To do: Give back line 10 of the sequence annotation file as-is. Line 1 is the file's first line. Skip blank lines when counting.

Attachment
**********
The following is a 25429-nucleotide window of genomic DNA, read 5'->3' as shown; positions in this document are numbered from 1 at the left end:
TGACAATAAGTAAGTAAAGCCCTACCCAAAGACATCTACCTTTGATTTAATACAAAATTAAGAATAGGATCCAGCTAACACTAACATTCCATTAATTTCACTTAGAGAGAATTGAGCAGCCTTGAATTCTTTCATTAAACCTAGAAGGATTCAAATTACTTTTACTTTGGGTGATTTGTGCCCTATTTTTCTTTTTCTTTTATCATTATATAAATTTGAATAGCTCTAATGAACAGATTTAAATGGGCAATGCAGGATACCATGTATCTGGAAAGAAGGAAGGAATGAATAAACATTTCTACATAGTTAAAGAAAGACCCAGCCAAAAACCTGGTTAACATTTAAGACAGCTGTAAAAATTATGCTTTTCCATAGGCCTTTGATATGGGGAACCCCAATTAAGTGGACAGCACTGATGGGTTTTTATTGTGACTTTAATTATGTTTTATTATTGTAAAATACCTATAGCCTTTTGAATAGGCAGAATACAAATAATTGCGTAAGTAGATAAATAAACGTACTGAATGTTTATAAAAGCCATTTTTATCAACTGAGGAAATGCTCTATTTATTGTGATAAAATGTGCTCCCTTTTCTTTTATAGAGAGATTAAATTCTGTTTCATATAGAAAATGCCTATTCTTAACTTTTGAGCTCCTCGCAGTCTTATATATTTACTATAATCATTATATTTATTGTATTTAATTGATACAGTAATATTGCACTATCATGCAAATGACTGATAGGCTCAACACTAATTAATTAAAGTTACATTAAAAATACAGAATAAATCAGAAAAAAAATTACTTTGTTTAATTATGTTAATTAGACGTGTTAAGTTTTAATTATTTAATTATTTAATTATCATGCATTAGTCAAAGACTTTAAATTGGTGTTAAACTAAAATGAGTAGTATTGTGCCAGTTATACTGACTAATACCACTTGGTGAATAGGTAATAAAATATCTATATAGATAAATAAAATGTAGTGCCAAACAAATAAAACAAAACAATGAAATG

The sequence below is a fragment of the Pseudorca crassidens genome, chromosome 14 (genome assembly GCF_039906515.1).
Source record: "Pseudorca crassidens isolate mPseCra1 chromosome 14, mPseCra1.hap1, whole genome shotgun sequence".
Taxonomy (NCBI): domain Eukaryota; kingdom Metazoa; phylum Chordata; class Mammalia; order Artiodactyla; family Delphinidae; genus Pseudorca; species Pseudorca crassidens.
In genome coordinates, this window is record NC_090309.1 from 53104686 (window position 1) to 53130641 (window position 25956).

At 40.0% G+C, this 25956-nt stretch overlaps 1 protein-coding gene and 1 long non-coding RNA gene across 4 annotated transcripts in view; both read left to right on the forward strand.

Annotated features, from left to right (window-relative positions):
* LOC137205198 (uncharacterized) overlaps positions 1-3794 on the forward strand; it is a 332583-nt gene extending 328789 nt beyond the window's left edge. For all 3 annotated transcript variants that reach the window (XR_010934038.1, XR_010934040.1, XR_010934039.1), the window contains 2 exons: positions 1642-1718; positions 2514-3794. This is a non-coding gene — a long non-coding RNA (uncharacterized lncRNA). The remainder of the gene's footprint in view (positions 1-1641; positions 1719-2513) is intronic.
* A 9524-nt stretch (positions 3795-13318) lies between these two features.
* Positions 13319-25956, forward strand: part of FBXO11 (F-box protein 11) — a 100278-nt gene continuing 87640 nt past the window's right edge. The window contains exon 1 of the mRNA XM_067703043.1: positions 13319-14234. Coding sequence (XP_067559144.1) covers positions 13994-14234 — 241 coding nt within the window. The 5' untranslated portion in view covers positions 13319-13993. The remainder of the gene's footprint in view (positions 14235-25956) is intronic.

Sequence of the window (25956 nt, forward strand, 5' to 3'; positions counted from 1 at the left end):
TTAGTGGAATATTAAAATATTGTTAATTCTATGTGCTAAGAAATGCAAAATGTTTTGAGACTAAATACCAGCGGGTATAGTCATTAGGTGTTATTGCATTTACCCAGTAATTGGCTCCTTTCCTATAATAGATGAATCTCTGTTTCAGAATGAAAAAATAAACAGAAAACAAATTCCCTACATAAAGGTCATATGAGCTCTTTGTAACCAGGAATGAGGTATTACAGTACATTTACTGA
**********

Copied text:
* A 9524-nt stretch (positions 3795-13318) lies between these two features.